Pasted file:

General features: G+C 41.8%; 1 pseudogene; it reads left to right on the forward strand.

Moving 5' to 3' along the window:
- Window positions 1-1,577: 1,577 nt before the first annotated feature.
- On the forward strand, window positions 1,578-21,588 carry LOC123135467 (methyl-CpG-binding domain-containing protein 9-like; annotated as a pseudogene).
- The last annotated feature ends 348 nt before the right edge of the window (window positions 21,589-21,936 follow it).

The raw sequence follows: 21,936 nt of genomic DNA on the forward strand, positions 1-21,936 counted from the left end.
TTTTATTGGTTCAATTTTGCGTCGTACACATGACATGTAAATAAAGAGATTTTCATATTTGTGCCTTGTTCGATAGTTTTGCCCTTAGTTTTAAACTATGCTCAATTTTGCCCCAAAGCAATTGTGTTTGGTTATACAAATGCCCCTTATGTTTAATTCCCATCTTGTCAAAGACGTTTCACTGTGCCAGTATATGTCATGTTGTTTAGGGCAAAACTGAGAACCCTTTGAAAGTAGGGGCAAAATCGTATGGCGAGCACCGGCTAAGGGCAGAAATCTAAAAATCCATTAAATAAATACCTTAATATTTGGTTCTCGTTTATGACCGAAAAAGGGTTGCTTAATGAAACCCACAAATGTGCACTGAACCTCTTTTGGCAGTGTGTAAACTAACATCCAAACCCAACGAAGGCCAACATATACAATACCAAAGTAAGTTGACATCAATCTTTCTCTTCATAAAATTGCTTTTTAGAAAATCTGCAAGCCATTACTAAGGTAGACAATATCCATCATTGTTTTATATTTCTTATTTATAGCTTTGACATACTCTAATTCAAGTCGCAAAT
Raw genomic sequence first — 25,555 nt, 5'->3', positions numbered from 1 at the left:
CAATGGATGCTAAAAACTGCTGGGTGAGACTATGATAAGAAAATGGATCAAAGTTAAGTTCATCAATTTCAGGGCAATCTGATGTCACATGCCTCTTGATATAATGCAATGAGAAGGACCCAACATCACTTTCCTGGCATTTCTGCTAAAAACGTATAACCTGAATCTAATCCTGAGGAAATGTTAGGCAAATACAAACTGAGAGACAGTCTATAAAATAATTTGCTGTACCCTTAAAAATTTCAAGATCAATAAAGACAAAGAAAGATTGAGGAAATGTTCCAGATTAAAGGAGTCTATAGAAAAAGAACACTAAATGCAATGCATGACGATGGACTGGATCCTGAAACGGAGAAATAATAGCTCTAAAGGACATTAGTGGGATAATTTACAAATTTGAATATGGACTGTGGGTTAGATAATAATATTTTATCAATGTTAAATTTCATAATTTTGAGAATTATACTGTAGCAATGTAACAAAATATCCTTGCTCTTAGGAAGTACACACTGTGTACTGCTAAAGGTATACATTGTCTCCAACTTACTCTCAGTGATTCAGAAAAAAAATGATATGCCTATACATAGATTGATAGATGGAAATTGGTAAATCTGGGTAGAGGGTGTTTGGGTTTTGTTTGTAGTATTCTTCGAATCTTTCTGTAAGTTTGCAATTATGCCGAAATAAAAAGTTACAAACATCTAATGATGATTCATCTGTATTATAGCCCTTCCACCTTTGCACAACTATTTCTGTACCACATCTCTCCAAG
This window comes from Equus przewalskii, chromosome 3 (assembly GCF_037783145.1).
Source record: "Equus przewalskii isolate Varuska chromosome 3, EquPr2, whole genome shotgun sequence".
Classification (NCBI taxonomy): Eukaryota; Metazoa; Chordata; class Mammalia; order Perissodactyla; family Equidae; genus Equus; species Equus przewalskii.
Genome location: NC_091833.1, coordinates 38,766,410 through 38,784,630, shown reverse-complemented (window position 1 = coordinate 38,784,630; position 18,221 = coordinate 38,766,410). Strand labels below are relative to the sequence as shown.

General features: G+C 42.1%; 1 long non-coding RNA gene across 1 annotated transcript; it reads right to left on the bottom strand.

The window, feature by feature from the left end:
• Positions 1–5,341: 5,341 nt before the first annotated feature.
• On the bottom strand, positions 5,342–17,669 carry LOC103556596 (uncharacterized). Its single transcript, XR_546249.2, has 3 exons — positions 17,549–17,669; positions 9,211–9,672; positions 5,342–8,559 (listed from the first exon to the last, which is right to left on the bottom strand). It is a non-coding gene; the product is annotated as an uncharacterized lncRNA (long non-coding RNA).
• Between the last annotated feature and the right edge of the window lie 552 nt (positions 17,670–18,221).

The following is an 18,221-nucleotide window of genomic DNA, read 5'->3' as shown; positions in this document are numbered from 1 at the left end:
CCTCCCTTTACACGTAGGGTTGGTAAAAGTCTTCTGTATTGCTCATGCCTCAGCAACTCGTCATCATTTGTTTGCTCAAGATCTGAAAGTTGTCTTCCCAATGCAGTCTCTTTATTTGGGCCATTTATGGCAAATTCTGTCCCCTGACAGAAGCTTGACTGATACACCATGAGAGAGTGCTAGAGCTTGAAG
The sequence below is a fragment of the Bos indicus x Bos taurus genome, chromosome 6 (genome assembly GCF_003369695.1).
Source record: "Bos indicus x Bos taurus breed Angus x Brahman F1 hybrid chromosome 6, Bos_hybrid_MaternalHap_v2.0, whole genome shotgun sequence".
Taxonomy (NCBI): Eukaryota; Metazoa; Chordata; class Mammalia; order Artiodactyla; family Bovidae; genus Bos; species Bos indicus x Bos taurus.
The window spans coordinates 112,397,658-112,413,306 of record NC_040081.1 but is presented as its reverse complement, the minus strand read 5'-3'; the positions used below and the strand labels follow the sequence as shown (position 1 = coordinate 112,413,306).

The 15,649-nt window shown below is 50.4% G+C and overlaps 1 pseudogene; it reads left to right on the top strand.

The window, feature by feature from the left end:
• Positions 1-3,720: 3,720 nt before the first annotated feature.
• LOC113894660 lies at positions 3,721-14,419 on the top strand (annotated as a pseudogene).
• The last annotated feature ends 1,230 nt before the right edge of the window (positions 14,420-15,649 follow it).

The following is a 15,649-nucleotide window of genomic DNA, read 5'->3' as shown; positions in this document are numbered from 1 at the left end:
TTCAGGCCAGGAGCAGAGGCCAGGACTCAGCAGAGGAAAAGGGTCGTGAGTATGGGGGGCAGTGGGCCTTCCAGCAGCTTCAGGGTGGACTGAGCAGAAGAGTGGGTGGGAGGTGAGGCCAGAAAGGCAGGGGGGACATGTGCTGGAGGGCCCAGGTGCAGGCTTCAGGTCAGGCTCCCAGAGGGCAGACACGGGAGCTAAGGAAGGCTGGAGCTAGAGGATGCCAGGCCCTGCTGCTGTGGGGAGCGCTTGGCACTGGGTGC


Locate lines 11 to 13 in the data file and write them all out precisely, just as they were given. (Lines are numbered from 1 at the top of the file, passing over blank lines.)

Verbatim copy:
Source record: "Equus przewalskii isolate Varuska chromosome 3, EquPr2, whole genome shotgun sequence".
Classification (NCBI taxonomy): Eukaryota; Metazoa; Chordata; class Mammalia; order Perissodactyla; family Equidae; genus Equus; species Equus przewalskii.
Genome location: NC_091833.1, coordinates 38,766,410 through 38,784,630, shown reverse-complemented (window position 1 = coordinate 38,784,630; position 18,221 = coordinate 38,766,410). Strand labels below are relative to the sequence as shown.